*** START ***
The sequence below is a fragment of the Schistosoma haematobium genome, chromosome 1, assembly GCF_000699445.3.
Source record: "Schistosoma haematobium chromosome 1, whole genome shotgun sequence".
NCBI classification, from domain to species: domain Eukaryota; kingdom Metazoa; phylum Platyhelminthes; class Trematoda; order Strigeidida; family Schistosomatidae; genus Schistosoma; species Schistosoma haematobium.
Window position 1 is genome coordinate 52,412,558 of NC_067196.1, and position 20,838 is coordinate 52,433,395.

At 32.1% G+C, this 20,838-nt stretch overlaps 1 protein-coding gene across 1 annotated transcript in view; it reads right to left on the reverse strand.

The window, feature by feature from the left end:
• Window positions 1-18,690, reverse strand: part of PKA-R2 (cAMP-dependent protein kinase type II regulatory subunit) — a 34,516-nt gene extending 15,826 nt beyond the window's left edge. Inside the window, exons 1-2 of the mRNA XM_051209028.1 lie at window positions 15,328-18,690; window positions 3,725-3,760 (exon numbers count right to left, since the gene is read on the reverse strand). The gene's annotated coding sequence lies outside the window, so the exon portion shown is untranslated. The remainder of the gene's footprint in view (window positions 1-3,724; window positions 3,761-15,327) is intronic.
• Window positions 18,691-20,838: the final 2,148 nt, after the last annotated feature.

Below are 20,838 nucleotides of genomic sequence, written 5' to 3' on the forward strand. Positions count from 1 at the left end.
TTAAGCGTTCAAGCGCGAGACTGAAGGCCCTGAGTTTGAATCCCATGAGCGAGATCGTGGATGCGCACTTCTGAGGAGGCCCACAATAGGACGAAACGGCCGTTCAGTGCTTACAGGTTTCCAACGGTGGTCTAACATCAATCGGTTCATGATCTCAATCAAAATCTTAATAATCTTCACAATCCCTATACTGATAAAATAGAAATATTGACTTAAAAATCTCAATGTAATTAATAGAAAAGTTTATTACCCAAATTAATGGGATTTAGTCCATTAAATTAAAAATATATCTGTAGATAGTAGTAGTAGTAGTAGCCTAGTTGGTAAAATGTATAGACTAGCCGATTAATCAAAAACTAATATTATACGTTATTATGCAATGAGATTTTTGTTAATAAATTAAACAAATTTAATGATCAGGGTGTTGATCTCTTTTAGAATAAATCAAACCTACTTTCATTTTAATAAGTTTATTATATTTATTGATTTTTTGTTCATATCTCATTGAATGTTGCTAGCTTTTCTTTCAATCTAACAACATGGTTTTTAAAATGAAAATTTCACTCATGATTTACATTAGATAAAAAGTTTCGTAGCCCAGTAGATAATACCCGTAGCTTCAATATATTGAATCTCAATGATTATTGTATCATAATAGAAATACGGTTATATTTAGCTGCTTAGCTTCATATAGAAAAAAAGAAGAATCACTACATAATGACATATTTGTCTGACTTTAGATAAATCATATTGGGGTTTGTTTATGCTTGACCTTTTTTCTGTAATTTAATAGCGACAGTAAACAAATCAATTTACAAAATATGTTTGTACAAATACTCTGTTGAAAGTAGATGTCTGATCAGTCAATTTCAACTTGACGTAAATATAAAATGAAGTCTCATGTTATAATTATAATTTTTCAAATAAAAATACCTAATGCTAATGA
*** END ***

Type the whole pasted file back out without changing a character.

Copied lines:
The sequence below is a fragment of the Schistosoma haematobium genome, chromosome 1, assembly GCF_000699445.3.
Source record: "Schistosoma haematobium chromosome 1, whole genome shotgun sequence".
NCBI classification, from domain to species: domain Eukaryota; kingdom Metazoa; phylum Platyhelminthes; class Trematoda; order Strigeidida; family Schistosomatidae; genus Schistosoma; species Schistosoma haematobium.
Window position 1 is genome coordinate 52,412,558 of NC_067196.1, and position 20,838 is coordinate 52,433,395.

At 32.1% G+C, this 20,838-nt stretch overlaps 1 protein-coding gene across 1 annotated transcript in view; it reads right to left on the reverse strand.

The window, feature by feature from the left end:
• Window positions 1-18,690, reverse strand: part of PKA-R2 (cAMP-dependent protein kinase type II regulatory subunit) — a 34,516-nt gene extending 15,826 nt beyond the window's left edge. Inside the window, exons 1-2 of the mRNA XM_051209028.1 lie at window positions 15,328-18,690; window positions 3,725-3,760 (exon numbers count right to left, since the gene is read on the reverse strand). The gene's annotated coding sequence lies outside the window, so the exon portion shown is untranslated. The remainder of the gene's footprint in view (window positions 1-3,724; window positions 3,761-15,327) is intronic.
• Window positions 18,691-20,838: the final 2,148 nt, after the last annotated feature.

Below are 20,838 nucleotides of genomic sequence, written 5' to 3' on the forward strand. Positions count from 1 at the left end.
TTAAGCGTTCAAGCGCGAGACTGAAGGCCCTGAGTTTGAATCCCATGAGCGAGATCGTGGATGCGCACTTCTGAGGAGGCCCACAATAGGACGAAACGGCCGTTCAGTGCTTACAGGTTTCCAACGGTGGTCTAACATCAATCGGTTCATGATCTCAATCAAAATCTTAATAATCTTCACAATCCCTATACTGATAAAATAGAAATATTGACTTAAAAATCTCAATGTAATTAATAGAAAAGTTTATTACCCAAATTAATGGGATTTAGTCCATTAAATTAAAAATATATCTGTAGATAGTAGTAGTAGTAGTAGCCTAGTTGGTAAAATGTATAGACTAGCCGATTAATCAAAAACTAATATTATACGTTATTATGCAATGAGATTTTTGTTAATAAATTAAACAAATTTAATGATCAGGGTGTTGATCTCTTTTAGAATAAATCAAACCTACTTTCATTTTAATAAGTTTATTATATTTATTGATTTTTTGTTCATATCTCATTGAATGTTGCTAGCTTTTCTTTCAATCTAACAACATGGTTTTTAAAATGAAAATTTCACTCATGATTTACATTAGATAAAAAGTTTCGTAGCCCAGTAGATAATACCCGTAGCTTCAATATATTGAATCTCAATGATTATTGTATCATAATAGAAATACGGTTATATTTAGCTGCTTAGCTTCATATAGAAAAAAAGAAGAATCACTACATAATGACATATTTGTCTGACTTTAGATAAATCATATTGGGGTTTGTTTATGCTTGACCTTTTTTCTGTAATTTAATAGCGACAGTAAACAAATCAATTTACAAAATATGTTTGTACAAATACTCTGTTGAAAGTAGATGTCTGATCAGTCAATTTCAACTTGACGTAAATATAAAATGAAGTCTCATGTTATAATTATAATTTTTCAAATAAAAATACCTAATGCTAATGA